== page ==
Saturday, November 1, 2014

Try to do something . . .


If you've read very many of my posts you know I have a special interest in the future health of the bees of the world,  especially since researching and writing When Bees Die.   So I always follow up on posts I come across on that subject.   On David Suzuki's site  (he's a well known Canadian environmentalist) is an article on this subject.  More government plans to introduce chemicals that are detrimental to bees and probably not too good for the rest of us.

I had to admire the easy way I could register my complaint with the government.   There's a ready made letter (which I could amend should I so choose) and I only needed to add my name and e-mail before pressing the 'send' button.   That's a smart way to do it.   Lots of people care but there are many causes and demands on our time.  

Asking people to sit down and handwrite a letter, find an envelope and a stamp and walk to the mail box likely deters a large percentage at some step in the process.    A couple of months ago I somehow had the time to call a large charity that I support from time to time with the suggestion that they explore other ways to make life easier for potential donors.  (It was suggested to me by a family member that I was on another one of my tilting at windmills exercises).   Nevertheless,  quite a few charities have had themselves listed as potential bills on my bank's website.   Donating is a matter of a couple of clicks.   I didn't get the impression after my telephone call, that I had been taken seriously.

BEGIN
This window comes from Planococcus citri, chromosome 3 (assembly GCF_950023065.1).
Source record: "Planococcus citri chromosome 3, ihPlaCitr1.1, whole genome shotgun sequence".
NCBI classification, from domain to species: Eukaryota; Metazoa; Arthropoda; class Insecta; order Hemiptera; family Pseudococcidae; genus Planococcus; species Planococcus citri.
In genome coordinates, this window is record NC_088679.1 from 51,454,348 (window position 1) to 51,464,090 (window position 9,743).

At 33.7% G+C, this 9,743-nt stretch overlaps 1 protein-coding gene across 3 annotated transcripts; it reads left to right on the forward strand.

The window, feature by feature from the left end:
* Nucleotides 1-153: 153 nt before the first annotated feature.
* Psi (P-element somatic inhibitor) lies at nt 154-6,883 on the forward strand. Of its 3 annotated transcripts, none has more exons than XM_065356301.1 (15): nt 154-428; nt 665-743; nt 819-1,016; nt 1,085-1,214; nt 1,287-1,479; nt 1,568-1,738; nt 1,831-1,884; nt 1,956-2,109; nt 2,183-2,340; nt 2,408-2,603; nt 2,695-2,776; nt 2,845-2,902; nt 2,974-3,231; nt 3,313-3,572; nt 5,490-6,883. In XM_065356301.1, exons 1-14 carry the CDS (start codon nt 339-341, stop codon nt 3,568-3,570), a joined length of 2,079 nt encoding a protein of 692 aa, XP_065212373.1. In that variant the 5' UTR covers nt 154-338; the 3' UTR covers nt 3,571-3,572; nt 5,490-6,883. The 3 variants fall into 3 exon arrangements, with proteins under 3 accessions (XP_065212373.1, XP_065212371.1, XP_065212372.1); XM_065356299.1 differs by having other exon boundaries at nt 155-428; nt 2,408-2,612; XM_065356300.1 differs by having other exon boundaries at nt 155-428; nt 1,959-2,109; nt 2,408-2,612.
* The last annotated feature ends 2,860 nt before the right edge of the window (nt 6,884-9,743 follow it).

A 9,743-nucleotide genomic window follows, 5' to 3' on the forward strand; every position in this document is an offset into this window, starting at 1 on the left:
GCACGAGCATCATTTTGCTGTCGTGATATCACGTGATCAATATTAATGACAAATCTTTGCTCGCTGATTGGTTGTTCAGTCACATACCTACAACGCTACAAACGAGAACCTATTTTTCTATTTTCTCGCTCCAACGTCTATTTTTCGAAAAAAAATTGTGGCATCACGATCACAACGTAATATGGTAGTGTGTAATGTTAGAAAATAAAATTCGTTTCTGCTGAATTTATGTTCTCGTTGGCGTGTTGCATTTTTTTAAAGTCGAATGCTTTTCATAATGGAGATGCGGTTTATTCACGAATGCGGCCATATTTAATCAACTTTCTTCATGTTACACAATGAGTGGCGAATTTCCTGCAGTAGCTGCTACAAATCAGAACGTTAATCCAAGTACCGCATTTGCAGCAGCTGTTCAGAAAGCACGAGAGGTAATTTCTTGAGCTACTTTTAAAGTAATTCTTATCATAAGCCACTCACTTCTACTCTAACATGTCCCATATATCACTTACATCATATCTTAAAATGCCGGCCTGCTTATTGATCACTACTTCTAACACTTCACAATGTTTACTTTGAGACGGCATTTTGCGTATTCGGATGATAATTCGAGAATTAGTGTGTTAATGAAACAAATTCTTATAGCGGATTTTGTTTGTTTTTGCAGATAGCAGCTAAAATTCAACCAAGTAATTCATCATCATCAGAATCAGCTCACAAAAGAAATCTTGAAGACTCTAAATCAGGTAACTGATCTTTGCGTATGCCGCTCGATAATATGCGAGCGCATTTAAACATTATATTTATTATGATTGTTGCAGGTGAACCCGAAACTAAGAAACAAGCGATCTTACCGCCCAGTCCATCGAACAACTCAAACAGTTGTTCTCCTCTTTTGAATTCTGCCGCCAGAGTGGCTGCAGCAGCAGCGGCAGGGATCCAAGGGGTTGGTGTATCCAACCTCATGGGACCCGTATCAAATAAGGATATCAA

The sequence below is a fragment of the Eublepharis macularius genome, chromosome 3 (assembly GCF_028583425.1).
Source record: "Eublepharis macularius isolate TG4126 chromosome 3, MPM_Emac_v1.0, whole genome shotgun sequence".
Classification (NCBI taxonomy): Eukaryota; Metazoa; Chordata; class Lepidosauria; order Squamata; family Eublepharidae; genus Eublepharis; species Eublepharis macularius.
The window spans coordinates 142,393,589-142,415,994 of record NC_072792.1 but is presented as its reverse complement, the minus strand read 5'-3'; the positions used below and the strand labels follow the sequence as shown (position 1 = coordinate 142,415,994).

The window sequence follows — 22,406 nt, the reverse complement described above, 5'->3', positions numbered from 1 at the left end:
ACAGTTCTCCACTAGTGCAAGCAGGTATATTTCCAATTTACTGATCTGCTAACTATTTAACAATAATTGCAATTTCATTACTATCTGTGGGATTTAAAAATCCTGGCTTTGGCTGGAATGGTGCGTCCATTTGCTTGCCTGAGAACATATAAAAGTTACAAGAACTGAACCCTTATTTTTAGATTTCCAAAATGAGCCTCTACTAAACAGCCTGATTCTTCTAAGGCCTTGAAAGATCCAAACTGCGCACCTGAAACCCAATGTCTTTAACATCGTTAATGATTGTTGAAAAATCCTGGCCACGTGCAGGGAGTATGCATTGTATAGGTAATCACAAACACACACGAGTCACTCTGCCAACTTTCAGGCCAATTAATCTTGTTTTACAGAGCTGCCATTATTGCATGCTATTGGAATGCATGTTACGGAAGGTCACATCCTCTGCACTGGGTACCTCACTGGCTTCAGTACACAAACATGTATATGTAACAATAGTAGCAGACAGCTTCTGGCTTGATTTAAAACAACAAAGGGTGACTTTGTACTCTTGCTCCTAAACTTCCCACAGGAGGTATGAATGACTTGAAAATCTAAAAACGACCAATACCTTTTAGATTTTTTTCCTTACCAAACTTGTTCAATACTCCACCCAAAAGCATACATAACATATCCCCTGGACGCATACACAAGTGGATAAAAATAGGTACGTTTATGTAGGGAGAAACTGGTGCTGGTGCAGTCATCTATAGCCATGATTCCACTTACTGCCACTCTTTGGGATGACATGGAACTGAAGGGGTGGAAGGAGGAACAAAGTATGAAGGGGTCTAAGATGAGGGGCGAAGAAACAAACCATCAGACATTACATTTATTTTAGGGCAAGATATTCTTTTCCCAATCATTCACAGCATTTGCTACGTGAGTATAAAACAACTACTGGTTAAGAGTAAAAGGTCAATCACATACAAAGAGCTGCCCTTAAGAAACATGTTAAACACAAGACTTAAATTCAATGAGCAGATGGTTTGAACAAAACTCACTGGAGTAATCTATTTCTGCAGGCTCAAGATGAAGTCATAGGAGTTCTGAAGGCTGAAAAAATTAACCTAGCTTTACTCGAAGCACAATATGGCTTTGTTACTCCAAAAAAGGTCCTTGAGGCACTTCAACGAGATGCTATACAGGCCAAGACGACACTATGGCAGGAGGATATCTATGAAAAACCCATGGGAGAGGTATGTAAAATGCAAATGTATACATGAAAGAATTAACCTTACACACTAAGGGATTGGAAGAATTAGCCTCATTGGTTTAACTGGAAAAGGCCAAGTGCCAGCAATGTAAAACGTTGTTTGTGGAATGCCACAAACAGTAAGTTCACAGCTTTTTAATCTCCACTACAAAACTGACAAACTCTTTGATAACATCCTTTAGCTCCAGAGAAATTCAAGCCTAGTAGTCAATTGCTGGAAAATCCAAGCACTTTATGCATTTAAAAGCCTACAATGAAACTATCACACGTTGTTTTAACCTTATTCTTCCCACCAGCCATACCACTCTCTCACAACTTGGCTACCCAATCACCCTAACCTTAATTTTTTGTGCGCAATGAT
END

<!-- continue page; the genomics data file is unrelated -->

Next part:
But it wasn't just the greater expenditure of time and effort that concerned me.   It seemed to me that a charity should be run in a business-like manner.   They owe it to their donors.  And that includes staying current with technology and newer methods of paying bills and making donations. If not, it makes me wonder about the charity's overall efficiency and thoughtfulness in administering donations.   It's a little like seeing an overflowing inbox on someone's desk.   Somehow, you're not impressed.

If you support the cause of our declining bee population and are Canadian, take a look at the Suzuki Foundation website.

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